Due to SOT effect, the Hanis increases at a negative current and decreases at a positive current. Additionally, the electrical current heats the sample. The heating causes the decreases of Hanis. Since SOT effect is linearly proportional to current, but heating ~I2, at a small negative current the Hani increases, but at a higher current effect of the heating dominates.(Details of SOT effect are here)

Sample: Volt58A (L58B)   Sample R64A Volt58B Ta(5):FeCoB(1):MgO
Click on image to enlarge it.

 

 

 

 


Demagnetization field

 

 


Interface-type PMA

 


Bulk-type PMA

 


 


Non-linear effect for spin-orbit interaction and PMA

Under a strong magnetic field, the dependence the spin-orbit interaction and consequently PMA from perpendicular magnetic field deviates from a linear dependence. There are several reasons for that. The first reason is that the magnetic field may deform the atomic orbital, which enhances the SO and consequently PMA. As a result, the strength GSO of the spin-orbit interaction (See Eq. 2.1) becomes dependent on the magnetic field. As was explained here, the breaking the symmetry only along the z-direction (perpendicularly to the interface) affects the PMA, the GSO may be changed only by Hz .Than, Eq. 2.1 can be re- written as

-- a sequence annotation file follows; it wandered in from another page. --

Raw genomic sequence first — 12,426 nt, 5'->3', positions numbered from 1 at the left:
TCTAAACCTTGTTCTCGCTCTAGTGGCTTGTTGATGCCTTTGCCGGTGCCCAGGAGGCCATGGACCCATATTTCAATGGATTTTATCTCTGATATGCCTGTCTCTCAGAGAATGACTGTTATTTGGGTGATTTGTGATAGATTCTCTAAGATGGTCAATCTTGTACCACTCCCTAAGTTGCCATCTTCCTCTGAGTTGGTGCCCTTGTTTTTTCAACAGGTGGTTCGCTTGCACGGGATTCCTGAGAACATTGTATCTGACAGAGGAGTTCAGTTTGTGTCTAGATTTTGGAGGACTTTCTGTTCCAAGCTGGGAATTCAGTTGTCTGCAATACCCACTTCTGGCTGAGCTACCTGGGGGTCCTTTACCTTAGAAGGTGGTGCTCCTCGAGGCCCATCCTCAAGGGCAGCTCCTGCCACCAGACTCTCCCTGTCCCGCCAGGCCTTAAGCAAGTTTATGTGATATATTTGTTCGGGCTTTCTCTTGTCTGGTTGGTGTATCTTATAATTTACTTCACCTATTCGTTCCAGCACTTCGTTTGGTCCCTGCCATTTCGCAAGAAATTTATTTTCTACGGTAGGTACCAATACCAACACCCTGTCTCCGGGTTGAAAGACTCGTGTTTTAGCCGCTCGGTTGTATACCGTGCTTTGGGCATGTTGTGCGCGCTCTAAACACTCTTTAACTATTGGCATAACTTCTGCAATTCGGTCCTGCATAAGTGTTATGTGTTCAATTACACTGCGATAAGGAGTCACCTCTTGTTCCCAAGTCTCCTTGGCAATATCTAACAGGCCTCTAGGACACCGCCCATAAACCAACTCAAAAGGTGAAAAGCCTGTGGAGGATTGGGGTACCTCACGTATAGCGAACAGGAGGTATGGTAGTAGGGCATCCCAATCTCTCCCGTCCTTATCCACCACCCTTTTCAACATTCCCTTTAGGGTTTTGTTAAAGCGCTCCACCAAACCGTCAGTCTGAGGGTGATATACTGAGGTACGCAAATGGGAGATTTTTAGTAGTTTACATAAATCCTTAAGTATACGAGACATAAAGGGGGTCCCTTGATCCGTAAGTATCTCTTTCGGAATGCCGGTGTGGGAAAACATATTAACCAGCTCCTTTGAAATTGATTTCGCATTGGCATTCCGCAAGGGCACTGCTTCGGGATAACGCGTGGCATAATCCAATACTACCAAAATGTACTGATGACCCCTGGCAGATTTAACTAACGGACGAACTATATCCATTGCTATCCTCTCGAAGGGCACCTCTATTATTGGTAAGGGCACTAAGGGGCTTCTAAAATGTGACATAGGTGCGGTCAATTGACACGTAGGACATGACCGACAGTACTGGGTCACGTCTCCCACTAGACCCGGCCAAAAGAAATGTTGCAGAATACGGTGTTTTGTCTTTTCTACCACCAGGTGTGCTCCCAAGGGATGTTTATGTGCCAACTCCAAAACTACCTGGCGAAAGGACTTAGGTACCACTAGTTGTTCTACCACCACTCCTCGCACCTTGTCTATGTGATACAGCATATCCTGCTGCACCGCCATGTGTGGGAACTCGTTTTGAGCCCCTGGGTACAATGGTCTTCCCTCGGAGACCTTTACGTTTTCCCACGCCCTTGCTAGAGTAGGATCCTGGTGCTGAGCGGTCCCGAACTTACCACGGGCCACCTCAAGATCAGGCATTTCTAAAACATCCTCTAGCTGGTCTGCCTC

where HSO is the effective magnetic field of SO interactions; GSO is the proportionality constant; Hintristic,z is the z-component of the total magnetic field; Hnl is the magnetic field, at which the strength of SO interaction increases in two times. It means the proportionality coefficient between HSO and Hintristic,z increases in two times. Hnl is usually substantially larger than magnetization M. Usually it is about a few Teslas.

Which parameters are influenced by the non-linear SO interaction?